The following article by Stephanie Simon appeared in the this week’s Patriot Ledger. Photo is by Greg Derr of the Patriot Ledger.
SOUTH SHORE ENTREPRENEUR: Kevin Dubois
Kevin Dubois, owner of the Hanover-based Lapels dry cleaning franchise, is growing the business, and his new book contains advice that he considers applicable to business owners across the board.
HANOVER — At 18 years old, Kevin Dubois of Scituate was running Horizon, a restaurant in a Holiday Inn in Rockland. By 20, he had turned one hotel restaurant into six.
He was a natural entrepreneur from the beginning, but he had to quickly learn how to make a business thrive, Dubois said.
“It was chaos. I got a crash course on how to treat employees and customers, how to market, keep the books and manage payroll. It was the proverbial Hard Knocks University.”
Now 42, Dubois owns the Lapels dry cleaning franchise business headquartered in Hanover. He has taken Lapels from 20 stores to 65 stores, and there are more than 100 stores in development.
Dubois also co-authored a book, “Entrepreneurial Insanity in the Dry Cleaning Business,” which came out this year. In it, he shares advice that he considers applicable to business owners across the board.
“Most business owners understand how a company is organized before they open the door, but being able to wear the different hats and get the business off the ground while at the same time stepping back and remembering the bigger picture of why they started is the challenge,” Dubois said.
Remembering the challenges of owning restaurants helps him step back and see the bigger picture in his own business, he said.
The work schedule – nights, holidays and weekends – and the high cost of goods induced Dubois to leave the restaurant business.
In 2006, Dubois bought half of Lapels from then-owner Larry Friedman. He bought the rest of the franchise in 2012.
“I’m somebody who hadn’t been in the dry cleaning industry, and I came at it with fresh eyes,” Dubois said. “I took a look at what the consumer was looking for and then really pushed the marketing, operating and environmentally friendly pieces.”
He said Lapels has a hub-and-spokes business model. A new franchisee has to start by opening a 2,000-square-foot plant (the hub), then open satellite stores (spokes). Customers drop off clothing at the satellite stores, and it is taken to the plant to be cleaned.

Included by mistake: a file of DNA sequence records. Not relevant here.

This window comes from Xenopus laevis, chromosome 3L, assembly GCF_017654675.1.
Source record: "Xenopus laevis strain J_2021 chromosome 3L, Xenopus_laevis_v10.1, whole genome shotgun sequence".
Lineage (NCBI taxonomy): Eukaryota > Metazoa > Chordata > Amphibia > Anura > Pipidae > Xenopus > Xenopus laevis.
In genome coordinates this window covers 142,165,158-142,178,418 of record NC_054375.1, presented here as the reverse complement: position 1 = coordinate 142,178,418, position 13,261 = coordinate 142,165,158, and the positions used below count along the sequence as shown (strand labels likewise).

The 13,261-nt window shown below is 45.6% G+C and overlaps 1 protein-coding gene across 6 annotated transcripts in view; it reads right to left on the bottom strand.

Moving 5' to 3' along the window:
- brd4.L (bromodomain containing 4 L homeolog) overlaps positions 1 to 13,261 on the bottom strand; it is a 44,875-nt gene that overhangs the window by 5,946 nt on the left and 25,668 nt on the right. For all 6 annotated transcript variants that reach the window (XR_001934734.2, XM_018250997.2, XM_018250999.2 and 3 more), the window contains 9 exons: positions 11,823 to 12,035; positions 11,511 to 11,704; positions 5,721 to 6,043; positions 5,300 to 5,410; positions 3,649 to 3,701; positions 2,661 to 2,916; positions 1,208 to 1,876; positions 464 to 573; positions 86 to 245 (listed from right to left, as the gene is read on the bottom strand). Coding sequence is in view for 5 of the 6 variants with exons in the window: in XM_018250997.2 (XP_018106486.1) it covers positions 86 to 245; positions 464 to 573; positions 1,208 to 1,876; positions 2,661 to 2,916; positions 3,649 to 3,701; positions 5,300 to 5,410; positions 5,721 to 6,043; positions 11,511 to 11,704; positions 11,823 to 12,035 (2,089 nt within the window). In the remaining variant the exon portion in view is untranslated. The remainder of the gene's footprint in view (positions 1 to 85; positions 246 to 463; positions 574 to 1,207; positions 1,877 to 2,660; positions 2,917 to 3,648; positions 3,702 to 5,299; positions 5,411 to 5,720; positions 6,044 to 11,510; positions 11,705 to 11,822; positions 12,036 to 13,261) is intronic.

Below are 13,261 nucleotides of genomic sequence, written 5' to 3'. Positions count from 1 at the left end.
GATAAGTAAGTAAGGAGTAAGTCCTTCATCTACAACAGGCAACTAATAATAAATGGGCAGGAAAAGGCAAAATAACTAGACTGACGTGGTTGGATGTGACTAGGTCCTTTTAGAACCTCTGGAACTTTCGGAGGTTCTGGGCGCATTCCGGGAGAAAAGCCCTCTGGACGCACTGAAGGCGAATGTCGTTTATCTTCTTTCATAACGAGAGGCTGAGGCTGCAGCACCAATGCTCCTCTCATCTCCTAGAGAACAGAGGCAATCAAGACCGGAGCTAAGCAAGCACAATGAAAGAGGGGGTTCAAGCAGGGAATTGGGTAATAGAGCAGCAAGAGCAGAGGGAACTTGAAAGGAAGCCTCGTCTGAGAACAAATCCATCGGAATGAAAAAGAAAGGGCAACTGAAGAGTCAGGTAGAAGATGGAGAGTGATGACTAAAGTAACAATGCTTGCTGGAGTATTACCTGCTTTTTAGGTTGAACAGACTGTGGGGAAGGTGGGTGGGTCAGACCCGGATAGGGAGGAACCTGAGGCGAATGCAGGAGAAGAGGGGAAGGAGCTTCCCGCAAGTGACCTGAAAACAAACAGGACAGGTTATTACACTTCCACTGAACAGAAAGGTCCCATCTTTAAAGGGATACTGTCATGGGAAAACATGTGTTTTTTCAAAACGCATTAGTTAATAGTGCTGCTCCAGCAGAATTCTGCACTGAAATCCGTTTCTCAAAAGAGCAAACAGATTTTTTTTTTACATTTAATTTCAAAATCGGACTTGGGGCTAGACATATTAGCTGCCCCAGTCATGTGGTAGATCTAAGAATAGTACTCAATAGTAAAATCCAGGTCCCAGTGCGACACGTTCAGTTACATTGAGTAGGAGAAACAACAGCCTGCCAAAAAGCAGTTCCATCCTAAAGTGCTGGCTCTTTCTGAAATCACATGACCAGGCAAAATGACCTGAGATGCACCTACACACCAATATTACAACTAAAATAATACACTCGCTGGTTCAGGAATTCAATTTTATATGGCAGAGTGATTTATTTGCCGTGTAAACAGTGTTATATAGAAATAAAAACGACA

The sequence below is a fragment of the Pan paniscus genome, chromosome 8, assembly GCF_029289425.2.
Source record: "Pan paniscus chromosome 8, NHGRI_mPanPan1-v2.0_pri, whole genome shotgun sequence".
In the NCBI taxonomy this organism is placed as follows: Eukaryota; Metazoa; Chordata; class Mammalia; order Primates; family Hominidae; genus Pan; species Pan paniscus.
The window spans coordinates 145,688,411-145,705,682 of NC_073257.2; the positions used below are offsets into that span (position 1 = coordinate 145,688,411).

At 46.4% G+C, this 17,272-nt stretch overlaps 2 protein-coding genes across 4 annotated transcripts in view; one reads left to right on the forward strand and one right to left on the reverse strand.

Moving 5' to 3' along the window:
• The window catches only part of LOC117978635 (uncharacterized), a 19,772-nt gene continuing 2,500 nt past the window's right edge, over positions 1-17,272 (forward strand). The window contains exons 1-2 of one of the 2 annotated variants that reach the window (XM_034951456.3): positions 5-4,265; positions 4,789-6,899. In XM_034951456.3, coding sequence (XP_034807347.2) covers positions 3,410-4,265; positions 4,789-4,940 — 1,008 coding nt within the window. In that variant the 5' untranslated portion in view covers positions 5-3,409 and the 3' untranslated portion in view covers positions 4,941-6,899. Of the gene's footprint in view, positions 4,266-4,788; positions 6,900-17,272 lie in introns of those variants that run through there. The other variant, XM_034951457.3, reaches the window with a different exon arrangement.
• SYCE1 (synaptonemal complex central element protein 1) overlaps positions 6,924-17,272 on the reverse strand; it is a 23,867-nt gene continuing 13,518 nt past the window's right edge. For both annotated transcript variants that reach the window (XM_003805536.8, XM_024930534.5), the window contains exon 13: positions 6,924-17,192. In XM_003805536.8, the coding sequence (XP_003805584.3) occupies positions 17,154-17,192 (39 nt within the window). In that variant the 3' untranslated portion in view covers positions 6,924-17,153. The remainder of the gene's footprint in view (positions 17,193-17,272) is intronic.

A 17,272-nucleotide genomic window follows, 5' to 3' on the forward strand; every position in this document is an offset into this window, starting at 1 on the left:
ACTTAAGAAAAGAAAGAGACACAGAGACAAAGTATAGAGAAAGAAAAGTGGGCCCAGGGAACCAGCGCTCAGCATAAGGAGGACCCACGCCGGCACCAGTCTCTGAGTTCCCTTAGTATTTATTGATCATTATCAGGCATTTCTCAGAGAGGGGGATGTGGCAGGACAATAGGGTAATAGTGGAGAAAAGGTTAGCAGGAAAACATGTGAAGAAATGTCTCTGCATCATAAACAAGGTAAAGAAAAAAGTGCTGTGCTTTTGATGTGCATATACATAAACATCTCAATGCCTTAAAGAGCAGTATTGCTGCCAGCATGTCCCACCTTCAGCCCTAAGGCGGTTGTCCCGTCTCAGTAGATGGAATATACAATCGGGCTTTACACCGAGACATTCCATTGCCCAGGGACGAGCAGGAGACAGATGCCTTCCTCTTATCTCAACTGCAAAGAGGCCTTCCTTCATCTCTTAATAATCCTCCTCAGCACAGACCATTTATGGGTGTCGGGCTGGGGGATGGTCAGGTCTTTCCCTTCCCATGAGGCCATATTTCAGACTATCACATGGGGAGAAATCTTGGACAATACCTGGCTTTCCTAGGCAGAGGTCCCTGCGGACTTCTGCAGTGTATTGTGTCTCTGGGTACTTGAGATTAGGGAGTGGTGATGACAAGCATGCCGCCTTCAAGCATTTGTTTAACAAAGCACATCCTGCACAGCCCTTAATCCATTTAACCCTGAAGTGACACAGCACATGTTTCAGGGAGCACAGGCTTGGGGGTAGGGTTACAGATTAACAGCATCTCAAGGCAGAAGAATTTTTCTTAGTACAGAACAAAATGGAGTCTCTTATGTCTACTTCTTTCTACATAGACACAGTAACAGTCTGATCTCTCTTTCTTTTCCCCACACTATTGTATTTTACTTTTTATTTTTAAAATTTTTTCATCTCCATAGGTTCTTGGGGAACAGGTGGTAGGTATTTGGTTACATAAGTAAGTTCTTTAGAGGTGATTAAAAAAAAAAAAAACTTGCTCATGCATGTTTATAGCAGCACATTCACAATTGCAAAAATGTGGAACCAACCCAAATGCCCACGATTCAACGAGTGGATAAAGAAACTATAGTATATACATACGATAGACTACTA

To start a Lapels, a franchisee needs $400,000 for a plant location. (The expense includes building, equipment and installation.) When the franchisee is ready to open a satellite store, the cost is $100,000. There are about five satellite stores per plant.
Dubois said the environmentally friendly element of the business is unique to Lapels.
“Everybody assumes it’s expensive to do, and to some degree it’s true,” he said. “The upfront cost for us being green is more expensive, and our dry cleaning machine specifically cost us more than the typical dry cleaner spends.”
The flip side is that the franchisee will spend less on goods over time, Dubois said. Lapels’ environmentally clean machine is cooled by a refrigeration system on the top, while the typical machine runs about 80 gallons of water through a chiller, he said.
“Also, the solvent that we use goes back into the tanks and is used again, as opposed to cleaners who buy solvent and throw it out,” he said. “At the end of the day, we don’t charge any more for that green process.”
It’s all part of Dubois’ plan to differentiate Lapels from the competition. Many franchisees are happy and turning profit, which is why more stores are opening, Dubois said.
Lapels has stores starting in Mississippi, Louisiana and Florida, and the expansion will soon lead to stores opening outside the U.S., he said.
Dubois attributes the growth to his ability to make good hiring choices and surround himself with smart people, another point he makes in his book.
“So many business owners go around putting out fires instead of growing their business,” he said. “A lot of it is because people don’t take the time to hire the right people, and they end up doing an employee’s job because that person didn’t show up.”
“Entrepreneurial Insanity in the Dry Cleaning Business” offers ways for entrepreneurs to avoid making hiring mistakes, and it provides examples of proper marketing.
Within the Lapels franchise, Dubois has a team of 14 people who help grow the franchise and keep stores healthy. The team includes trainers who teach franchisees about the business, construction and installation teams, and a director of operations.
The company looks for entrepreneurs who have the drive to run their own business and the ability to follow the Lapels program, Dubois said.
“It helps that franchisees know I’ve been through it early in my career,” he said. “I know the struggle of putting every penny into opening a business. The skill of opening the door in a healthy way and understanding what you have to do to market the business out of the gate as well as how to get it running successfully is important, and something I use every day.”